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I've never bought or sold anything that was misrepresented; I've always received the item as described and if anything the condition was better than advertised. 'Philes are fussy and tend to baby their toys, it's rare you'll see stuff banged up. Transactional frustrations on the buying end are priamrily shipping related: insist on NO UPS and the seller sends it by UPS anyway, poorly packaged stuff due to the seller being too lazy or cheap to package it up properly. Selling frustrations are primarily low ball offers, it's amazing the slime out there. I can live with the inane questions but the ridiculous offers (and the tone in which they are presented) are offensive.
I think the percentage is low, but it's high enough that if you do a lot of transactions, you'll run into it. I don't think there are very many people who are out to purposely (grossly) mis-lead anybody, but there seem to be a fair number of people who are, shall we say, optimistic about how their gear grades out.
For the most part, I find people (esp. on Audiogon) go out of their way to be explicit about what they're selling and what condition it's in. I've been very satisfied in most of my transactions. I've had minor disappointments in more than one transaction - gear that is a little more scuffed up than advertised, etc. I've only had one purchase where something that was advertised as "perfect condition" had a malfunctioning feature - I worked with the manufacturer and got the piece needed from them (for free) and a friend repaired it, at which point it was "perfect condition". I've never encountered the type of seller horror story you occassionally read about.
I find the percentage of the time I encounter this type of behavior to be small enough to not push me away from this type of transaction, but anybody doing this type of purchasing has to factor the possibility into their expectations because you can lose a lot of sleep if "minor" mis-leadings are going to really get under your skin. -Kirk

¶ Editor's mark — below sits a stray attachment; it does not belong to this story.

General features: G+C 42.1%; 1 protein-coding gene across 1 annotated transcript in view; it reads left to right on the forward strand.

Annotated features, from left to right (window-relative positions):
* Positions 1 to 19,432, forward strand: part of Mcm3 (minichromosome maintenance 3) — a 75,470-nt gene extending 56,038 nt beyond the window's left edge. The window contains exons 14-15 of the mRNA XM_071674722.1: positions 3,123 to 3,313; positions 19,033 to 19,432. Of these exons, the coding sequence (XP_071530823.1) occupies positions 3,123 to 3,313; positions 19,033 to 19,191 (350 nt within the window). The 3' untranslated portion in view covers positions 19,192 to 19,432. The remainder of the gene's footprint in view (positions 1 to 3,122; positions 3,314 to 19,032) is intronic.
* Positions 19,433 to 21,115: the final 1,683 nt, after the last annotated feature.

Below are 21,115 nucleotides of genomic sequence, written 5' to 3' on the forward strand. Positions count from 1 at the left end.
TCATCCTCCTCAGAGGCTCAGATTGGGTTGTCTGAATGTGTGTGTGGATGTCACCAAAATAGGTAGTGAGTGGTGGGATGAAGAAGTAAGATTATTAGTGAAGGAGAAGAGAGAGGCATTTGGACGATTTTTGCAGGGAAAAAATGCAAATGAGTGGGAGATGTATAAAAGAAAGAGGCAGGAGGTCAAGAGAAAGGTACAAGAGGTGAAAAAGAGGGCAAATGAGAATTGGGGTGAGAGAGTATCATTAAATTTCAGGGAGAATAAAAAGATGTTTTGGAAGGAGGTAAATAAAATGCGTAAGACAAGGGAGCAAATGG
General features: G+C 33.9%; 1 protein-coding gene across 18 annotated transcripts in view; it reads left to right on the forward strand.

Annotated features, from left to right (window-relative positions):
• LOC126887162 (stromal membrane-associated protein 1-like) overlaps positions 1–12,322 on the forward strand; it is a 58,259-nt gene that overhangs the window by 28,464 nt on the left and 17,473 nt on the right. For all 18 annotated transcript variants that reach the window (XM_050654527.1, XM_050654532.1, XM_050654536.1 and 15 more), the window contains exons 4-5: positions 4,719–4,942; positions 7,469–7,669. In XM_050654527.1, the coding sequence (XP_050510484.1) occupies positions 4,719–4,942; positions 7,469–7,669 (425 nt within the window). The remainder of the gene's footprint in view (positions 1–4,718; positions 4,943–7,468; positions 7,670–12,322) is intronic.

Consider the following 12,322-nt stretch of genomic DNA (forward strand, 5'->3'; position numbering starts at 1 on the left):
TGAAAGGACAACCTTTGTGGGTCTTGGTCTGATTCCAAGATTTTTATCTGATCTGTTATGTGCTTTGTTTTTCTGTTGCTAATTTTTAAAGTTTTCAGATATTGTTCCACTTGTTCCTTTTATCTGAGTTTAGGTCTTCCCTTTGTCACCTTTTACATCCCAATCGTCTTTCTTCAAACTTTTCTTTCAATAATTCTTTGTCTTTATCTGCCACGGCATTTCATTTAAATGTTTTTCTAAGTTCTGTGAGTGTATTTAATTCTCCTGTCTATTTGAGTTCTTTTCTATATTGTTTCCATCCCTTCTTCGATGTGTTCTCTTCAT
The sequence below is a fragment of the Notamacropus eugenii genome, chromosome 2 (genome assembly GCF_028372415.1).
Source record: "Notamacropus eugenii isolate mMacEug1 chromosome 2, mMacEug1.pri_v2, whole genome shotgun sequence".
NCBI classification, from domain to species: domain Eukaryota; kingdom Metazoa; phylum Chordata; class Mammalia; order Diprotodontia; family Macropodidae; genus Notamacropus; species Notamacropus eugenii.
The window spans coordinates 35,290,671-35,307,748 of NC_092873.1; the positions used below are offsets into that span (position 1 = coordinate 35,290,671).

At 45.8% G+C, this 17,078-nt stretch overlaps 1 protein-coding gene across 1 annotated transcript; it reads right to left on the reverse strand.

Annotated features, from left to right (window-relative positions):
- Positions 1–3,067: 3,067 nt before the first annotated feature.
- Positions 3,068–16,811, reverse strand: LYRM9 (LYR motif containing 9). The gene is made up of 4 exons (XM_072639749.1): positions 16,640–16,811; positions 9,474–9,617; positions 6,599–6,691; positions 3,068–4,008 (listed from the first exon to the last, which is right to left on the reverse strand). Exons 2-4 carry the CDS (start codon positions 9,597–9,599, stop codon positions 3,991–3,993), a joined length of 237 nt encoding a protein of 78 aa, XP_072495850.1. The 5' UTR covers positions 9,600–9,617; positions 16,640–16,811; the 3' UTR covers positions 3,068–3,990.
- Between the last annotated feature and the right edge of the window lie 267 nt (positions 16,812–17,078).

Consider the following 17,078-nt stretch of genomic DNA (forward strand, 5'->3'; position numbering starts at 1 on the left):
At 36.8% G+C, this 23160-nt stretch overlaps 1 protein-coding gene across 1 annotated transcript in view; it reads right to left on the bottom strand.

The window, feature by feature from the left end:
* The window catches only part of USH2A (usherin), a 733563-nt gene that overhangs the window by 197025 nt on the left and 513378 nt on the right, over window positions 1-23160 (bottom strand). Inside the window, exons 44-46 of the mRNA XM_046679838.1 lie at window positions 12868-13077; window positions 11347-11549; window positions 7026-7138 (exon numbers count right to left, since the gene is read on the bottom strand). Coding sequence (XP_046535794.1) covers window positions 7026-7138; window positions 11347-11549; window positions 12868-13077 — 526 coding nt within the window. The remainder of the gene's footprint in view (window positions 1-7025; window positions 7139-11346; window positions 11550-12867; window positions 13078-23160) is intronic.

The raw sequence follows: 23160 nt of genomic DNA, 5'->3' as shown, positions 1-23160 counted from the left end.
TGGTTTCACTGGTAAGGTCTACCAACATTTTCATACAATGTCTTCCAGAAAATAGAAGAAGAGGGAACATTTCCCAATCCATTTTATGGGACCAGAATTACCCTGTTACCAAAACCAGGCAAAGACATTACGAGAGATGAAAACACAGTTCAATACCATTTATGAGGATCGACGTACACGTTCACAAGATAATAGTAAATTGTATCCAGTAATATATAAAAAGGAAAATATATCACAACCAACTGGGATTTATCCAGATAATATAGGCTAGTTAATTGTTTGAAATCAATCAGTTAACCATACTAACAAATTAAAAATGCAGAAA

I have bought and sold over the past year and the only issues were " having the postal,UPS,FEDEX monkies deliver the goods as shipped". I have to warn all that you had better over box and over pack to have a chance that all will arrive as sent. I will agree that most true 'philes are very honest and are interested in passing on their equipment for others to enjoy. If the deal does not sound right at the get go, move along...
I have bought and sold here. My experience has been very good on both sides. As a buyer you need to be specific and knowledgble and ask the right questions. As a seller I try and go the extra mile to correctly represent and package my goods. I have found that "What goes around comes around" is true and that the "Golden Rule" is a good thing.
I have completed quite a few transactions over the past year and have had very few problems with the merchandise recieved, the merchandise sent, or the payment either way. I have a system that I follow that works for me. I think that most of us have a similar system because I have had no one balk at this when I trade.
If I am purchasing an item I do not make an offer unless I have the funds immediately available. If I propose a trade for an item I am conservative about its condition. If my offer is accepted I am prepared to send a money order Next Day air to the seller under the condition that the item will be shipped out within 24 hours of payment received. I have found that it is not realistic to expect someone to send out the day that the money comes in, but I make sure to do this on my end. If there is any issue, I have received components without power cords as an example, I immediately contact the seller and expect them to quickly fix whatever issue needs to be corrected. I have yet to be dissatisfied when I have followed this procedure when purchasing. That does not mean that I keep the component, it only means that the transaction went according to plan.
If I am selling a component I price it at the low end of the spectrum and I do not leave much room for negotiation. I respond to all offers and personally do not get offended by low ballers. Some of them have purchased at my asking price after trying to steal the component. I answer all questions that are accompanied by an offer for the equipment. I almost always, any transaction over $500 dollars and most others, speak to the person on the phone before commiting to the transaction. I actually do that if I am buying or selling. This gives both participants a comfort level.